• China;
  • Connor–Davidson Resilience Scale;
  • psychometrics;
  • resilience

Aim:  Resilience refers to positive adaption in the face of stress or trauma. Assessing resilience is crucial in trauma-related research and practice. The 10-item Connor–Davidson Resilience Scale (CD-RISC) has been demonstrated to be a valid and reliable tool to achieve this goal. This study was designed to examine the psychometric properties of the 10-item CD-RISC in a sample of Chinese earthquake victims.

Methods:  A total of 341 participants (185 women, 156 men) aged 20–63 years were recruited from a psychological relief program supported by the Institute of Psychology, Chinese Academy of Sciences following the ‘Wenchuan’ earthquake. The participants were given the 10-item CD-RISC and the 17-item post-traumatic stress disorder (PTSD) subscale of the Los Angeles Symptom Checklist (LASC) 4 months after the earthquake.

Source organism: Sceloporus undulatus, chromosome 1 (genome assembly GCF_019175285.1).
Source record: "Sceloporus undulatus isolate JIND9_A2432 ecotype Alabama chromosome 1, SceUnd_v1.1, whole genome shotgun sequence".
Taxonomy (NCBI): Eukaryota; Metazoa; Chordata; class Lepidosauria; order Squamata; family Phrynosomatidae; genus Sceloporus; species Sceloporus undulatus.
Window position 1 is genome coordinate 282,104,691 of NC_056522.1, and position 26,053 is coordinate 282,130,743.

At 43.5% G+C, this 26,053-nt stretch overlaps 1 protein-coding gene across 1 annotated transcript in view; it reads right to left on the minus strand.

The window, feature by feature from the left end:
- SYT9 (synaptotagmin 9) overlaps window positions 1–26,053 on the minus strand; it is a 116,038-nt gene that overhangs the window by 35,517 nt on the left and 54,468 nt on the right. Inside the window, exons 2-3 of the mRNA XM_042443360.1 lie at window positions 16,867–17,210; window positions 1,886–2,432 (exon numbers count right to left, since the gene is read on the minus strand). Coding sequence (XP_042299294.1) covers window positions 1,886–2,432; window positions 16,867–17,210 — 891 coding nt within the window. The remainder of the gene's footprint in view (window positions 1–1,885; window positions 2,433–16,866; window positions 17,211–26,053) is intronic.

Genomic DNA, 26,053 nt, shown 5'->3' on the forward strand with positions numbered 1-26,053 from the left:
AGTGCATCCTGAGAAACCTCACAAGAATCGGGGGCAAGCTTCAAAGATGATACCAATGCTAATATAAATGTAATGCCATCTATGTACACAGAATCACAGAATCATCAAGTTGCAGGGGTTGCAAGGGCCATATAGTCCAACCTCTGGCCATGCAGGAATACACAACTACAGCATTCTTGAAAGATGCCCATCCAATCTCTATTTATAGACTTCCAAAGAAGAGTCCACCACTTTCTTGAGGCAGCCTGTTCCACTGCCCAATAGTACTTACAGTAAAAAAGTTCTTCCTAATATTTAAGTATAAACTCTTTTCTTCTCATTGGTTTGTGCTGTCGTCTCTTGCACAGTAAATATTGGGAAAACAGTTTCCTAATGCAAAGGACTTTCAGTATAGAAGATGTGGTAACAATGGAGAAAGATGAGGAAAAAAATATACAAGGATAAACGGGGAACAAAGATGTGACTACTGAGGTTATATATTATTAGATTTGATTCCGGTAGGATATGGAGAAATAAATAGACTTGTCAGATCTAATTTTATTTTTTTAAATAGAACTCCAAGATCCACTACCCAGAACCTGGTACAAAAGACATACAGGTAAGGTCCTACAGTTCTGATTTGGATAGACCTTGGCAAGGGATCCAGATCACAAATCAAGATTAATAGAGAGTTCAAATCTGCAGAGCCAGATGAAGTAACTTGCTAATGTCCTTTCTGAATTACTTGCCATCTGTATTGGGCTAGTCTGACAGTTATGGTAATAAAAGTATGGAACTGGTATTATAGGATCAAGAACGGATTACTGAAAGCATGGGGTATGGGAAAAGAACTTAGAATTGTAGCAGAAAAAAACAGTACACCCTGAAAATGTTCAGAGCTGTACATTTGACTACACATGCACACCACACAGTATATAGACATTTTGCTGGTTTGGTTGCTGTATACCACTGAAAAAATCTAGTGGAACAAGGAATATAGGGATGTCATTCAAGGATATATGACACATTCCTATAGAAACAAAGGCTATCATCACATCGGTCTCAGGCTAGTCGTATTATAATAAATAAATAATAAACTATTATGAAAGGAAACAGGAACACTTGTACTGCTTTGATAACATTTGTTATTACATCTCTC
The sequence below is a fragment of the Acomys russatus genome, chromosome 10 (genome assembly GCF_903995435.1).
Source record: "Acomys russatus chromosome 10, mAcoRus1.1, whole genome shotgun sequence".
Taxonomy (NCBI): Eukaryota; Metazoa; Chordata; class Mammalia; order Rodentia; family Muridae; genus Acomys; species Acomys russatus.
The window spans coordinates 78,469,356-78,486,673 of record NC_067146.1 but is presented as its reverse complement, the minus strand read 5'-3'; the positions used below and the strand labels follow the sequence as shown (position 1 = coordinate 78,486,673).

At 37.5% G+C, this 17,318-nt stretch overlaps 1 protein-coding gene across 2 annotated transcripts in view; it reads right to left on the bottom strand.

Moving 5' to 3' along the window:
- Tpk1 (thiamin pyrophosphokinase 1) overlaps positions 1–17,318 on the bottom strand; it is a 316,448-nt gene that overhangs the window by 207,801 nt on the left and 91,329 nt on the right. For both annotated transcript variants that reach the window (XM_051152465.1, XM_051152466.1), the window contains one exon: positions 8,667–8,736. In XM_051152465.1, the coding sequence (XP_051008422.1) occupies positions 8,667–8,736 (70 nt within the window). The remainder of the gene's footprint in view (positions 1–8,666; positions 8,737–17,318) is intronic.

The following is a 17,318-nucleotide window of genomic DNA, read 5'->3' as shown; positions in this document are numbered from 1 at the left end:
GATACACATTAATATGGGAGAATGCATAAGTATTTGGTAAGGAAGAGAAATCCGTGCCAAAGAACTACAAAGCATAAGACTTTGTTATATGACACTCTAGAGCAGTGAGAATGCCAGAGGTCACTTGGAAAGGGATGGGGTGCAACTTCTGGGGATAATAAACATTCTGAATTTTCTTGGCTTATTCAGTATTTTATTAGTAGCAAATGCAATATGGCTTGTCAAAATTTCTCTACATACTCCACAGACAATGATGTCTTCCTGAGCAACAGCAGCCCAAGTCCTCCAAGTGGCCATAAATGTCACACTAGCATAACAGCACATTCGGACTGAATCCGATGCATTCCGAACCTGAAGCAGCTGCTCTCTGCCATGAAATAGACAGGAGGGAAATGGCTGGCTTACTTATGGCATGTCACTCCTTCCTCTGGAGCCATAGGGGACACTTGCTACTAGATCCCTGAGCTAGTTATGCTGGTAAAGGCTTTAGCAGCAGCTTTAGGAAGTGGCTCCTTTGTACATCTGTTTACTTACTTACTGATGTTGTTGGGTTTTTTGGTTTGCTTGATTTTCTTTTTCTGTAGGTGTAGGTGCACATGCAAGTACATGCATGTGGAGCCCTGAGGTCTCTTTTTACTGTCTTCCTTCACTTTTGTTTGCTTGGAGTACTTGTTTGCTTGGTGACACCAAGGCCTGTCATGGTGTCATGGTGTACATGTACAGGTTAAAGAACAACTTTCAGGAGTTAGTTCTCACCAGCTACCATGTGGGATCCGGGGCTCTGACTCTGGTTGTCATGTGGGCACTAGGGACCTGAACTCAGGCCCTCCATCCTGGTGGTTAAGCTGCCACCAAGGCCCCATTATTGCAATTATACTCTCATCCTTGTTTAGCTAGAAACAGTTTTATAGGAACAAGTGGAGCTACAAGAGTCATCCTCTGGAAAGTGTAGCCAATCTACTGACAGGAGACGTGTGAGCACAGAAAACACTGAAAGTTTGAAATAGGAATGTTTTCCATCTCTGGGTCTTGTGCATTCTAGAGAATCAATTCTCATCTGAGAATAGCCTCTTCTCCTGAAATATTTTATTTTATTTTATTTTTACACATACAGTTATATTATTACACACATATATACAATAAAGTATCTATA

Results:  The results of exploratory factor analysis indicated that a single-factor model consistent with the original design of the 10-item CD-RISC was support. The scale was also demonstrated to have good internal consistency (Cronbach's alpha = 0.91) and test–retest reliability (r = 0.90 for a two-week interval). Scores on the scale could reflect different levels of resilience in populations that are thought to be differentiated (probable PTSD vs healthy controls, t(339) = −7.60, P < 0.01, Cohen's d = 0.84). Moreover, the total resilience scores were significantly negatively correlated with scores on total PTSD scale and its three subscales for all participants.

Conclusion:  The Chinese version of the 10-item CD-RISC has excellent psychometric properties, and is applicable for Chinese people.